the bow, the midship-section which rests on the remains of the ship floor and the upright
stern counter. Small amounts of debris are located at short distances from this main body
of material, however in general these three sections constitute the shipwreck. The
superstructure and deck of the ship is gone and the hull has broken away to the sand floor.
The bow and stern counter have broken away from the keel of the ship. The bow rests on
its starboard side and retains much of its hull integrity and shape. The midship section
comprises the ship’s keel and floor. Resting on the ship floor is material originally from the
lower deck or that which has fallen from the upper deck as the ship collapsed. This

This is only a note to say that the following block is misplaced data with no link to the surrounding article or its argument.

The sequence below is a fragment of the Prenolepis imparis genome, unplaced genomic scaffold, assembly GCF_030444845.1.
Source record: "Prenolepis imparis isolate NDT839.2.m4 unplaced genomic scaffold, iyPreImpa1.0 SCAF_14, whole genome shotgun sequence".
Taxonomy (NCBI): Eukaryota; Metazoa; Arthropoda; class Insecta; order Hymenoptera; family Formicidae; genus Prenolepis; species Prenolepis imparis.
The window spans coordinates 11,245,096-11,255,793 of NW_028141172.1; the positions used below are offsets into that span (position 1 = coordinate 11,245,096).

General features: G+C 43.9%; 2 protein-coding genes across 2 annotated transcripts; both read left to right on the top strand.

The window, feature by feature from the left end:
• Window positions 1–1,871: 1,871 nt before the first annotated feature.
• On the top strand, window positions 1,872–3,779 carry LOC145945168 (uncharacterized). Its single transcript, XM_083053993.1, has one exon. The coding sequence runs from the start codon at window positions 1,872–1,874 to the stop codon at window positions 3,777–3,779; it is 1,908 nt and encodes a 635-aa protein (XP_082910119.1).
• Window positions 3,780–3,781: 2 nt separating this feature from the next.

material includes the three boilers, a selection of machinery and ship design features such
as the propeller housing. Located in the aft portion of the shipwreck site, close to the
vicinity of the stern counter, are ceramic tiles from the galley or bathrooms, a brass
padlock and a bone, the remains of meat cargo. The preservation of the bone suggests that
it has only recently been uncovered.
The full length of the site, from the remaining bow to stern, is approximately 110 metres in
length with an average width of 8 metres. At high tide the shipwreck lies at a depth of 7-8
metres, which can fall at low tide to 4 metres. At low tide an upturned section of the bow
breaks the waters surface. Visibility varies greatly, at best reaching 4-5 metres, yet can be
considerably poorer. The poor visibility is partly produced by organic particles in the water